The Obama administration on Friday eased sanctions on four major Myanmar banks, allowing transactions with them and their access to American financial system. The Department of Treasury issued a general license to Myanma Economic Bank, Myanma Investment and Commercial Bank, Asia Green Development Bank and Ayeyarwady Bank, under which most transactions with American citizens and entities are authorized, including opening and maintaining accounts.
"This action will give U.S. companies and non-governmental organizations greater access to some of the largest Burmese banks and allow these financial entities to access the U.S. financial system," the department said in a statement.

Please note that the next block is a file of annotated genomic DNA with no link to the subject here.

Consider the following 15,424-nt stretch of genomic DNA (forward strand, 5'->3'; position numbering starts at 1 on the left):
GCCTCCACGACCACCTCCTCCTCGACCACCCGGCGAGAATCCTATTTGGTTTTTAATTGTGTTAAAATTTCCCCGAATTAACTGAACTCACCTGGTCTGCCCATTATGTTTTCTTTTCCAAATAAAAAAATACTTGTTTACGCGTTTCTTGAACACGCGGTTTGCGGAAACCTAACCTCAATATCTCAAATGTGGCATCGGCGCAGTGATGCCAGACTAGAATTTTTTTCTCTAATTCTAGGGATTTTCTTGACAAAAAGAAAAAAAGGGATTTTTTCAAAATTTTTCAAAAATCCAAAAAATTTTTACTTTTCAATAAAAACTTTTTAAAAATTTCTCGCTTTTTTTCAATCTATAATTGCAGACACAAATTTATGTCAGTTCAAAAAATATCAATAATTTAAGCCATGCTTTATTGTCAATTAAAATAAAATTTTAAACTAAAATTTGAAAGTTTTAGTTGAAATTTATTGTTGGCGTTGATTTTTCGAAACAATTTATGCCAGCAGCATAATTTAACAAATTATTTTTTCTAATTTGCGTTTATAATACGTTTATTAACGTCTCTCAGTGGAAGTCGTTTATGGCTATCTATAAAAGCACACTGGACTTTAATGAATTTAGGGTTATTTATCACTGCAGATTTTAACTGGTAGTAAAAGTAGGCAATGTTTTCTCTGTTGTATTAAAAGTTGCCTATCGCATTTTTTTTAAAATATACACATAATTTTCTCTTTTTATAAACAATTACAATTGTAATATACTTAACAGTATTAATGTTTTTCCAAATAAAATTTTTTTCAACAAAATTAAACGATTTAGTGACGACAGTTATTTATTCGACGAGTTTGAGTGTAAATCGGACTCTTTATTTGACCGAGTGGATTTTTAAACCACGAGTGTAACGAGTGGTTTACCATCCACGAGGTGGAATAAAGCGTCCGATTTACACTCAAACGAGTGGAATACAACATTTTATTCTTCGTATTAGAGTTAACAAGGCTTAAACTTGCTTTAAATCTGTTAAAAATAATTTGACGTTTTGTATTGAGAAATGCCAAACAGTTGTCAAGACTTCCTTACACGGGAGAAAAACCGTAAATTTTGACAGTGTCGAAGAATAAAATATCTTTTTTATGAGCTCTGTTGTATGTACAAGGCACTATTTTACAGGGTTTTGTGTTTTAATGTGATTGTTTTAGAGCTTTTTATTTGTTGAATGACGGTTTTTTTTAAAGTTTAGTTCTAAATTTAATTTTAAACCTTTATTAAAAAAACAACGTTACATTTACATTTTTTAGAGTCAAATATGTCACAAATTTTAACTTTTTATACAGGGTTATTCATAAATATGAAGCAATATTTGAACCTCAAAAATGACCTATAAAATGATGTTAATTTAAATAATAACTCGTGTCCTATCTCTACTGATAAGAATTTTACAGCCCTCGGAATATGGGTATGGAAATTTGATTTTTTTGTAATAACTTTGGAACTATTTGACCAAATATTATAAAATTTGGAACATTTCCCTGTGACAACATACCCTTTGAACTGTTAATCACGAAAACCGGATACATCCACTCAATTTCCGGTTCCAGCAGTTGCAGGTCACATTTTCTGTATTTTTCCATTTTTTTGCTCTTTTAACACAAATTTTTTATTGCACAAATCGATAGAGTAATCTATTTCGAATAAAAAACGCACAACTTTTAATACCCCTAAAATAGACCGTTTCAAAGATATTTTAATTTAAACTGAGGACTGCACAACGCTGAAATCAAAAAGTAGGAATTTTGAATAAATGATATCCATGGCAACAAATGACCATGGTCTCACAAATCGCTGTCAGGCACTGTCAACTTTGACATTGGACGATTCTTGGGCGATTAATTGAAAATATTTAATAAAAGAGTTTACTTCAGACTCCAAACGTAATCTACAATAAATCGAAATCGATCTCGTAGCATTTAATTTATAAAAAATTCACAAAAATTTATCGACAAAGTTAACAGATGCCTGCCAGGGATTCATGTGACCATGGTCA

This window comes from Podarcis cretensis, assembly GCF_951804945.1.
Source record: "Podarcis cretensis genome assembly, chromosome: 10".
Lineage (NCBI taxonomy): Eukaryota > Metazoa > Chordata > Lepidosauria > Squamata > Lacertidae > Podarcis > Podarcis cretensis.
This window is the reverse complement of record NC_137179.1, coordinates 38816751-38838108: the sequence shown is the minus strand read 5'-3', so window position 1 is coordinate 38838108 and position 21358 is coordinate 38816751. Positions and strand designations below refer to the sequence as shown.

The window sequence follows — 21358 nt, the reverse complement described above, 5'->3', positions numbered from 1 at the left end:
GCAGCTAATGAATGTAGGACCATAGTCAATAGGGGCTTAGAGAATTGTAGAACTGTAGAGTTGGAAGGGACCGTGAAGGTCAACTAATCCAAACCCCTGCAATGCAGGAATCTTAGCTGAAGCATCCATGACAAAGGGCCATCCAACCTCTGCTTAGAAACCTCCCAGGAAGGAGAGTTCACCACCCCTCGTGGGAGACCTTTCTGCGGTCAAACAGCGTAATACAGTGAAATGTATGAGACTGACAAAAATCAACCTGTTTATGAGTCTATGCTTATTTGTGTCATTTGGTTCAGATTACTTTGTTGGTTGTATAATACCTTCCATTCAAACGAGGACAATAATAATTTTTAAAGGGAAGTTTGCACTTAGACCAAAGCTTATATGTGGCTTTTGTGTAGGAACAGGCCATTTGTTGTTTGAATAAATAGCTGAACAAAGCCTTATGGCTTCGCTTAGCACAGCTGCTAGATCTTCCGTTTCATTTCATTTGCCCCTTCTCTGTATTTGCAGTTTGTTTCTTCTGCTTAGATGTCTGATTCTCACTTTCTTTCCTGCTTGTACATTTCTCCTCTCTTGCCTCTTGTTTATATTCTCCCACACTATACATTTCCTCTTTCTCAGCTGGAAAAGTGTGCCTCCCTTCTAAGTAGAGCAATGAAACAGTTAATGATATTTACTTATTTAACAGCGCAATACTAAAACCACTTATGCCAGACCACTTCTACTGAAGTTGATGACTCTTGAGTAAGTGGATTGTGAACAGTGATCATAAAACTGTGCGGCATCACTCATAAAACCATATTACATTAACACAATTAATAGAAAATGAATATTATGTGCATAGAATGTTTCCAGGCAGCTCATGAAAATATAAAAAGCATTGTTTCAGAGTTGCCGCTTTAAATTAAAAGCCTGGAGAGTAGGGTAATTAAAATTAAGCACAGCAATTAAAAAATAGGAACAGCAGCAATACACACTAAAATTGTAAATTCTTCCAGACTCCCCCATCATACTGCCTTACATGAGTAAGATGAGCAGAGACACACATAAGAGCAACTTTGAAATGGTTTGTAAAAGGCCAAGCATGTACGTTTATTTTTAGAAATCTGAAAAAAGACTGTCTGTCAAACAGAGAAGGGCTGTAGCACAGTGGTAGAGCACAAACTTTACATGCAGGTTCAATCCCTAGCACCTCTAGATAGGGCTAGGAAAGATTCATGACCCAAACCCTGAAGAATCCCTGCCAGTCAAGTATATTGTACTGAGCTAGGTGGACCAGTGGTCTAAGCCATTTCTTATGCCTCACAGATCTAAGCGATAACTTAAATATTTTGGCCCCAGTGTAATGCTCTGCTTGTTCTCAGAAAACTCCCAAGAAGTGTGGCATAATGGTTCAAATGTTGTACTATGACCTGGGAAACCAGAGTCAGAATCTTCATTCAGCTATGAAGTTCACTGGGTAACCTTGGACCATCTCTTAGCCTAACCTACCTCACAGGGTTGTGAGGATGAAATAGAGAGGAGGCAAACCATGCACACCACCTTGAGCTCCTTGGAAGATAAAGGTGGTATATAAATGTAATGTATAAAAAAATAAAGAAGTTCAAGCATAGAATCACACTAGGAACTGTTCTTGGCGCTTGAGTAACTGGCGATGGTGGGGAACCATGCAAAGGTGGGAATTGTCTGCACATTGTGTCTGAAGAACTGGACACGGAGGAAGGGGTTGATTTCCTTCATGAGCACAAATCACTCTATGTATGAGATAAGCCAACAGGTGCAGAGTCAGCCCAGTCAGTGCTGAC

"Increased access to Burma's banking system for our companies and non-governmental organizations will help to facilitate Burma's continued social and economic development, serve as a model for responsible investment, and help to provide a better future for the Burmese people," said David Cohen, the Treasury's under secretary for terrorism and financial intelligence, using the former name of the Southeast Asian nation.
Washington restored diplomatic relations with Myanmar and ended sanctions on investment there in July 2012, in response to the advances made in the country's reform efforts initiated by President U Thein Sein after he took office in March 2011.